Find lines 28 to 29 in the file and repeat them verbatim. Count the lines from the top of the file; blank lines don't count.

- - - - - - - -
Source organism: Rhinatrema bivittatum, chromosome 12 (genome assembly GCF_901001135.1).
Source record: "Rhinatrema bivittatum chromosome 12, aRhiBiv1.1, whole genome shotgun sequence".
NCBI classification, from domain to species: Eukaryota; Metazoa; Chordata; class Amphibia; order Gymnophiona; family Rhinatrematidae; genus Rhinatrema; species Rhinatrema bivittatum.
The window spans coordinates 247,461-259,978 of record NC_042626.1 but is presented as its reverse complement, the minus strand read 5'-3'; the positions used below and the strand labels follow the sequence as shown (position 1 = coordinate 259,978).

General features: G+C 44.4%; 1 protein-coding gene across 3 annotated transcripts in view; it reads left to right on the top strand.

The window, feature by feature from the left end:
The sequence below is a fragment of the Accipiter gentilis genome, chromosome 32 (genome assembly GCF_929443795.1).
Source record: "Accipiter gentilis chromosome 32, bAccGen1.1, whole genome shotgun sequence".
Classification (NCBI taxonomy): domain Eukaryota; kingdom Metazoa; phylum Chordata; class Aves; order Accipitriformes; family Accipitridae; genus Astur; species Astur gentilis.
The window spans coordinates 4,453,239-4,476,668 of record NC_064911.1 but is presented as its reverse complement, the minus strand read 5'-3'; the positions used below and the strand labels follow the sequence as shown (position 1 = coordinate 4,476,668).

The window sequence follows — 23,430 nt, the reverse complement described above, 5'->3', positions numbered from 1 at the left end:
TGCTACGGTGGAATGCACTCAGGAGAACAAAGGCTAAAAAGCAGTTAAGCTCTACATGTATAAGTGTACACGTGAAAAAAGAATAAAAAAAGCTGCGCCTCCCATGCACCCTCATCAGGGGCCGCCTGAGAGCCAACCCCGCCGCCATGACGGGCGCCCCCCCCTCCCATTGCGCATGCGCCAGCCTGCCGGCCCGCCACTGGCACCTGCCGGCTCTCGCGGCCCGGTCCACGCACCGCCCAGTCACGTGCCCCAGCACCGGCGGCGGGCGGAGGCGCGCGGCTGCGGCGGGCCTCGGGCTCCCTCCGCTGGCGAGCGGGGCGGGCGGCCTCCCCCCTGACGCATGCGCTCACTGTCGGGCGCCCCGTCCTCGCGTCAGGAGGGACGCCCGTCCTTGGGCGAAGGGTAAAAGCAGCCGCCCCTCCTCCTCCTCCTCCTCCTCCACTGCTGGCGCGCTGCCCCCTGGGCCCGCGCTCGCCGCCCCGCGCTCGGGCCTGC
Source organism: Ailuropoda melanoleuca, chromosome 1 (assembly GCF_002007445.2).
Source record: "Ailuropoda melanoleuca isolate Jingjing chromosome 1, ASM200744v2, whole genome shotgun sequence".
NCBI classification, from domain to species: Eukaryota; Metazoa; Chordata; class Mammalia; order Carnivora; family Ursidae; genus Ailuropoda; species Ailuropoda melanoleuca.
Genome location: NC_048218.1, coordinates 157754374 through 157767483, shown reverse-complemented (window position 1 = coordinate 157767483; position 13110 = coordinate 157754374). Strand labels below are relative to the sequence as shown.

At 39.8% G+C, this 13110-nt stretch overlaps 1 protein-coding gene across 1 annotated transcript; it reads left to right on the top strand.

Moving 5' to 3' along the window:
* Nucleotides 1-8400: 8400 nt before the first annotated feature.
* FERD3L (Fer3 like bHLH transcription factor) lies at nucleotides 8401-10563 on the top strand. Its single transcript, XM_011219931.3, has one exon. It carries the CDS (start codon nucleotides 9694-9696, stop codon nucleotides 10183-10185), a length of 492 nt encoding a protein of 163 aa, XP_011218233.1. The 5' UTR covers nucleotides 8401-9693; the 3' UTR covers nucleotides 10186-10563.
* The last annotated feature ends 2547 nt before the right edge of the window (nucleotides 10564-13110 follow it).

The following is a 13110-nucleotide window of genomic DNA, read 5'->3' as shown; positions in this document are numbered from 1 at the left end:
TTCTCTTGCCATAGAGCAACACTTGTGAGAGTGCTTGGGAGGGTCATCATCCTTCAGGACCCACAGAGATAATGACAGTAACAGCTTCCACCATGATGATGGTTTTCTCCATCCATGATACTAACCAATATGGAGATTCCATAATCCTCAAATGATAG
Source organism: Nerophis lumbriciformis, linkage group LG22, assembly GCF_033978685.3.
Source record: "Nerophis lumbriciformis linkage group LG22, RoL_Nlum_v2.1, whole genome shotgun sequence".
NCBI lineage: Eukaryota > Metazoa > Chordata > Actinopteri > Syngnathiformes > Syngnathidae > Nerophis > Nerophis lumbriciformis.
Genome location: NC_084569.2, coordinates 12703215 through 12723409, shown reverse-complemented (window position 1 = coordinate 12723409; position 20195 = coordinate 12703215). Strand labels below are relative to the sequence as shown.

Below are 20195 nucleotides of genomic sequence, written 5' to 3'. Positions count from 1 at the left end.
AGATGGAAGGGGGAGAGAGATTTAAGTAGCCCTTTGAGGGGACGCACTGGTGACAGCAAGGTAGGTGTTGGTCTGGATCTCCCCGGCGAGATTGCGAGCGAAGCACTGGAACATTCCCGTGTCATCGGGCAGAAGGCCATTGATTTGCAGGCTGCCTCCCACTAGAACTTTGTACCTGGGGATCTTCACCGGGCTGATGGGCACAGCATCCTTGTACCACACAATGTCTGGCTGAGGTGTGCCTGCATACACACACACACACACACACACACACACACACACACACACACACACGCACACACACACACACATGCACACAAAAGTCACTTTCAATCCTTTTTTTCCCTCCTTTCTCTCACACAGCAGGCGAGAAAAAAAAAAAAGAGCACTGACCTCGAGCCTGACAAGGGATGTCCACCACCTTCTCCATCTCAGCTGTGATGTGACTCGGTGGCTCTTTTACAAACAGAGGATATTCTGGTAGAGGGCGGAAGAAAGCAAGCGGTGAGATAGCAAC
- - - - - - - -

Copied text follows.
Below are 20195 nucleotides of genomic sequence, written 5' to 3'. Positions count from 1 at the left end.
AGATGGAAGGGGGAGAGAGATTTAAGTAGCCCTTTGAGGGGACGCACTGGTGACAGCAAGGTAGGTGTTGGTCTGGATCTCCCCGGCGAGATTGCGAGCGAAGCACTGGAACATTCCCGTGTCATCGGGCAGAAGGCCATTGATTTGCAGGCTGCCTCCCACTAGAACTTTGTACCTGGGGATCTTCACCGGGCTGATGGGCACAGCATCCTTGTACCACACAATGTCTGGCTGAGGTGTGCCTGCATACACACACACACACACACACACACACACACACACACACACACACACGCACACACACACACACATGCACACAAAAGTCACTTTCAATCCTTTTTTTCCCTCCTTTCTCTCACACAGCAGGCGAGAAAAAAAAAAAAGAGCACTGACCTCGAGCCTGACAAGGGATGTCCACCACCTTCTCCATCTCAGCTGTGATGTGACTCGGTGGCTCTTTTACAAACAGAGGATATTCTGGTAGAGGGCGGAAGAAAGCAAGCGGTGAGATAGCAAC